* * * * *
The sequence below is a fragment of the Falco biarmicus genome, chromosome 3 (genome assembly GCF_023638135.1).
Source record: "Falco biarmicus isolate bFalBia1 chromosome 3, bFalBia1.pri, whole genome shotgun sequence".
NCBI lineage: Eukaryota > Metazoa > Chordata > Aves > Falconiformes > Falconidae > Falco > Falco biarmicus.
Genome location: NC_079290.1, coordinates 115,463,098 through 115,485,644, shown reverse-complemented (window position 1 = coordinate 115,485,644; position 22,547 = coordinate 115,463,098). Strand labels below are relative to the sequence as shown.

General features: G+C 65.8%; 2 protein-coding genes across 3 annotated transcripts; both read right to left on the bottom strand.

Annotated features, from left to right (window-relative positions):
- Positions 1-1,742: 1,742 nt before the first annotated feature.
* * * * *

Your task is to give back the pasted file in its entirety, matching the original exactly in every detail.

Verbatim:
The sequence below is a fragment of the Falco biarmicus genome, chromosome 3 (genome assembly GCF_023638135.1).
Source record: "Falco biarmicus isolate bFalBia1 chromosome 3, bFalBia1.pri, whole genome shotgun sequence".
NCBI lineage: Eukaryota > Metazoa > Chordata > Aves > Falconiformes > Falconidae > Falco > Falco biarmicus.
Genome location: NC_079290.1, coordinates 115,463,098 through 115,485,644, shown reverse-complemented (window position 1 = coordinate 115,485,644; position 22,547 = coordinate 115,463,098). Strand labels below are relative to the sequence as shown.

General features: G+C 65.8%; 2 protein-coding genes across 3 annotated transcripts; both read right to left on the bottom strand.

Annotated features, from left to right (window-relative positions):
- Positions 1-1,742: 1,742 nt before the first annotated feature.